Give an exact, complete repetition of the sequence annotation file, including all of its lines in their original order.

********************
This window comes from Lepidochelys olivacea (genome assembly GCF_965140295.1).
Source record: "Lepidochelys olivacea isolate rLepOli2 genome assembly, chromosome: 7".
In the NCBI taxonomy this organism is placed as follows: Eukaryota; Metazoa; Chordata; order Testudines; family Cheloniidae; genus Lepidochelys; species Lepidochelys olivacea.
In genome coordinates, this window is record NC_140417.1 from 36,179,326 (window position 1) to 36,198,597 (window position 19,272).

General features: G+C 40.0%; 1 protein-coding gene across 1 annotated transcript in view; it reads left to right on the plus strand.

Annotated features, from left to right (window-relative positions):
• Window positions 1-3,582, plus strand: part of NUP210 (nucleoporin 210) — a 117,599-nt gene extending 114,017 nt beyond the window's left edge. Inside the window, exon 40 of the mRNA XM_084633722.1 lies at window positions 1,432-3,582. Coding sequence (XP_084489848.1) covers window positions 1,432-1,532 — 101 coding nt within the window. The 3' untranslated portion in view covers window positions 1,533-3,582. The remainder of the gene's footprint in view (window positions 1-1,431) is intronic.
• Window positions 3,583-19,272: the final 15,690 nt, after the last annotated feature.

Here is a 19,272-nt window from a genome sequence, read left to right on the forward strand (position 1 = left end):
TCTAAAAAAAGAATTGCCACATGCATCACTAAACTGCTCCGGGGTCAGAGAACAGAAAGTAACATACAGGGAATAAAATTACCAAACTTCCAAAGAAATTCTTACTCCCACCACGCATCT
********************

This window comes from Lepidochelys olivacea (genome assembly GCF_965140295.1).
Source record: "Lepidochelys olivacea isolate rLepOli2 genome assembly, chromosome: 7".
In the NCBI taxonomy this organism is placed as follows: Eukaryota; Metazoa; Chordata; order Testudines; family Cheloniidae; genus Lepidochelys; species Lepidochelys olivacea.
In genome coordinates, this window is record NC_140417.1 from 36,179,326 (window position 1) to 36,198,597 (window position 19,272).

General features: G+C 40.0%; 1 protein-coding gene across 1 annotated transcript in view; it reads left to right on the plus strand.

Annotated features, from left to right (window-relative positions):
• Window positions 1-3,582, plus strand: part of NUP210 (nucleoporin 210) — a 117,599-nt gene extending 114,017 nt beyond the window's left edge. Inside the window, exon 40 of the mRNA XM_084633722.1 lies at window positions 1,432-3,582. Coding sequence (XP_084489848.1) covers window positions 1,432-1,532 — 101 coding nt within the window. The 3' untranslated portion in view covers window positions 1,533-3,582. The remainder of the gene's footprint in view (window positions 1-1,431) is intronic.
• Window positions 3,583-19,272: the final 15,690 nt, after the last annotated feature.

Here is a 19,272-nt window from a genome sequence, read left to right on the forward strand (position 1 = left end):
TCTAAAAAAAGAATTGCCACATGCATCACTAAACTGCTCCGGGGTCAGAGAACAGAAAGTAACATACAGGGAATAAAATTACCAAACTTCCAAAGAAATTCTTACTCCCACCACGCATCT